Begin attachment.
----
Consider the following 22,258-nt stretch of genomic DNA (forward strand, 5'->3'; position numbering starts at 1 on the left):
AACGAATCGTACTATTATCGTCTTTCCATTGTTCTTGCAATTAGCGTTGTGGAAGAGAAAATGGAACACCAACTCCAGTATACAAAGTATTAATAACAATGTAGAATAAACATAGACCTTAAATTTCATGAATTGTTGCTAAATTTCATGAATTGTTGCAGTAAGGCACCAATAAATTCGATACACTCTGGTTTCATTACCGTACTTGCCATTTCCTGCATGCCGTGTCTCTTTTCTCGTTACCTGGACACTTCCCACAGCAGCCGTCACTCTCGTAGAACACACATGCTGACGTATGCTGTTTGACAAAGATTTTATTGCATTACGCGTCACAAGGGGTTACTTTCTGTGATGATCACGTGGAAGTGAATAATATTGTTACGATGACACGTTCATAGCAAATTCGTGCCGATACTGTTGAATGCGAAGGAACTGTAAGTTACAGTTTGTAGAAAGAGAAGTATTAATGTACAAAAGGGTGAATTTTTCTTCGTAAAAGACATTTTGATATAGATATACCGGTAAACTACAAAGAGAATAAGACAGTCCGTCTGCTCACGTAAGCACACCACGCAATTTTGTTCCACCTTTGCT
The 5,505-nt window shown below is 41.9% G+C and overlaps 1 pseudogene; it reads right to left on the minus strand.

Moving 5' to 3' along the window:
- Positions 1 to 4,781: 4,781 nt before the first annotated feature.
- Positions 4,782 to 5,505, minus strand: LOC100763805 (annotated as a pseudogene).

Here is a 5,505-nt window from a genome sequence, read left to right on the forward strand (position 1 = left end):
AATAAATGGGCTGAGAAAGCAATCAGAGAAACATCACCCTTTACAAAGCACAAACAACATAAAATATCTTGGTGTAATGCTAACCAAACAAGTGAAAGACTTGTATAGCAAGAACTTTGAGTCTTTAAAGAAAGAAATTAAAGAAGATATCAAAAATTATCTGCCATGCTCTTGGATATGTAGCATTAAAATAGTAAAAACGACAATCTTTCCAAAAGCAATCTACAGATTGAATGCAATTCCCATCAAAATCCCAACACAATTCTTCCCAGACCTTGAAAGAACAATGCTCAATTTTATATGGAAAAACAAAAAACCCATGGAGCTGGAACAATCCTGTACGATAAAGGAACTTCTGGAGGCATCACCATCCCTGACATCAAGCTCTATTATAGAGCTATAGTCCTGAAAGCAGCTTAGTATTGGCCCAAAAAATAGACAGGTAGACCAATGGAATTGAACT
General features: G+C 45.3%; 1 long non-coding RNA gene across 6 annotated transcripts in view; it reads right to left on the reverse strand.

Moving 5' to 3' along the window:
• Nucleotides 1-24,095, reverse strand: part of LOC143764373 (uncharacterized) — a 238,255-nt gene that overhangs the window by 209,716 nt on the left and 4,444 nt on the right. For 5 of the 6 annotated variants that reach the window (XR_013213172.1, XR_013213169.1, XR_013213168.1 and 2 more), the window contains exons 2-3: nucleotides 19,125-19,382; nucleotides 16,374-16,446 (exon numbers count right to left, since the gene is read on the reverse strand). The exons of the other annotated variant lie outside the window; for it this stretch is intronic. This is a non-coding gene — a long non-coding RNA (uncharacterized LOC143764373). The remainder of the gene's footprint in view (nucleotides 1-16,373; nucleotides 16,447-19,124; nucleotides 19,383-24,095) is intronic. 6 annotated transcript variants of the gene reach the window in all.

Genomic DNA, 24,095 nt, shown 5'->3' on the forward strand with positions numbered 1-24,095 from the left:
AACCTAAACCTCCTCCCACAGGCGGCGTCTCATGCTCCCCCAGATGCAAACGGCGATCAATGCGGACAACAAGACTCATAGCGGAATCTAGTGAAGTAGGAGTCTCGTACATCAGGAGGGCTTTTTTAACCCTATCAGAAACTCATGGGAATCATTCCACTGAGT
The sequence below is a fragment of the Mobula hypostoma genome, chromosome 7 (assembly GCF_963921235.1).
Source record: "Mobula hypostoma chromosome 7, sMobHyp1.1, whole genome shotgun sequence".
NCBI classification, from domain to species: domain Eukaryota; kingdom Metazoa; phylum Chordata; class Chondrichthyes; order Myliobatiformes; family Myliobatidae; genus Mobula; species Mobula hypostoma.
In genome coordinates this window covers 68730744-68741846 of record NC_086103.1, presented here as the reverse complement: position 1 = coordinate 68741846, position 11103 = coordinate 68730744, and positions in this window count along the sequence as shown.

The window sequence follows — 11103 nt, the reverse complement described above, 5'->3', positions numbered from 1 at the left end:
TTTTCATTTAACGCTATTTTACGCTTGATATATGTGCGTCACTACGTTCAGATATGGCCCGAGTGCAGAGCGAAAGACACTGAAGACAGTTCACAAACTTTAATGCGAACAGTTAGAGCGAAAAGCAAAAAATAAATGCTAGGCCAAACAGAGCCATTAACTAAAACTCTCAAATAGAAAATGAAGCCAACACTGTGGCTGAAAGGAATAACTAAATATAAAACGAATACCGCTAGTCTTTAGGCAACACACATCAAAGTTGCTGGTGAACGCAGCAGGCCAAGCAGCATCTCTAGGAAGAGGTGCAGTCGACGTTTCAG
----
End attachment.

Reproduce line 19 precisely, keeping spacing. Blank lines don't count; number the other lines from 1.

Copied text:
TTTTCATTTAACGCTATTTTACGCTTGATATATGTGCGTCACTACGTTCAGATATGGCCCGAGTGCAGAGCGAAAGACACTGAAGACAGTTCACAAACTTTAATGCGAACAGTTAGAGCGAAAAGCAAAAAATAAATGCTAGGCCAAACAGAGCCATTAACTAAAACTCTCAAATAGAAAATGAAGCCAACACTGTGGCTGAAAGGAATAACTAAATATAAAACGAATACCGCTAGTCTTTAGGCAACACACATCAAAGTTGCTGGTGAACGCAGCAGGCCAAGCAGCATCTCTAGGAAGAGGTGCAGTCGACGTTTCAG